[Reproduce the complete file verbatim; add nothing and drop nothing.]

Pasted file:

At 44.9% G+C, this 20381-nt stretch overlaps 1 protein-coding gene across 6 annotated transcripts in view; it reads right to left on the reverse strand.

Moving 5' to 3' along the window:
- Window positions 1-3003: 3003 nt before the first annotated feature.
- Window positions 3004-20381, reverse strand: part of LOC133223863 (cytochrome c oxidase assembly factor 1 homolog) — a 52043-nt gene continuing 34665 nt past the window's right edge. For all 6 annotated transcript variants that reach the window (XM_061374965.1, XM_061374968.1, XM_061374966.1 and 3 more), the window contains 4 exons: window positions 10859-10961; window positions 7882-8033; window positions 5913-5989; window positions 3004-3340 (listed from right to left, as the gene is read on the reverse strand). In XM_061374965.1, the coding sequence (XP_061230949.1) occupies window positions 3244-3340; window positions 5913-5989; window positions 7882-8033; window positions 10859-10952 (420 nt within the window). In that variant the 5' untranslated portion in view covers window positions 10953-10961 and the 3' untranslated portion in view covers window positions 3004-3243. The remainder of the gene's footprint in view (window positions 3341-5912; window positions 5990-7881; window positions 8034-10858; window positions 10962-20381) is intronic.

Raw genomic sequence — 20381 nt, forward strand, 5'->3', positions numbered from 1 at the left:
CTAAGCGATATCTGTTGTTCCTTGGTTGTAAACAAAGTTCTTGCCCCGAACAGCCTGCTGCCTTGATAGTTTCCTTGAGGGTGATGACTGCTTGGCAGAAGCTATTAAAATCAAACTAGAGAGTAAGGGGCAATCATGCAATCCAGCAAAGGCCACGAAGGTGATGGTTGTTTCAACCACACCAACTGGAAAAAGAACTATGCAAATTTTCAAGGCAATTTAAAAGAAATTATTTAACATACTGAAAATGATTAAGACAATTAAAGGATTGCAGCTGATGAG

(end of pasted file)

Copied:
At 44.9% G+C, this 20381-nt stretch overlaps 1 protein-coding gene across 6 annotated transcripts in view; it reads right to left on the reverse strand.

Moving 5' to 3' along the window:
- Window positions 1-3003: 3003 nt before the first annotated feature.
- Window positions 3004-20381, reverse strand: part of LOC133223863 (cytochrome c oxidase assembly factor 1 homolog) — a 52043-nt gene continuing 34665 nt past the window's right edge. For all 6 annotated transcript variants that reach the window (XM_061374965.1, XM_061374968.1, XM_061374966.1 and 3 more), the window contains 4 exons: window positions 10859-10961; window positions 7882-8033; window positions 5913-5989; window positions 3004-3340 (listed from right to left, as the gene is read on the reverse strand). In XM_061374965.1, the coding sequence (XP_061230949.1) occupies window positions 3244-3340; window positions 5913-5989; window positions 7882-8033; window positions 10859-10952 (420 nt within the window). In that variant the 5' untranslated portion in view covers window positions 10953-10961 and the 3' untranslated portion in view covers window positions 3004-3243. The remainder of the gene's footprint in view (window positions 3341-5912; window positions 5990-7881; window positions 8034-10858; window positions 10962-20381) is intronic.

Raw genomic sequence — 20381 nt, forward strand, 5'->3', positions numbered from 1 at the left:
CTAAGCGATATCTGTTGTTCCTTGGTTGTAAACAAAGTTCTTGCCCCGAACAGCCTGCTGCCTTGATAGTTTCCTTGAGGGTGATGACTGCTTGGCAGAAGCTATTAAAATCAAACTAGAGAGTAAGGGGCAATCATGCAATCCAGCAAAGGCCACGAAGGTGATGGTTGTTTCAACCACACCAACTGGAAAAAGAACTATGCAAATTTTCAAGGCAATTTAAAAGAAATTATTTAACATACTGAAAATGATTAAGACAATTAAAGGATTGCAGCTGATGAG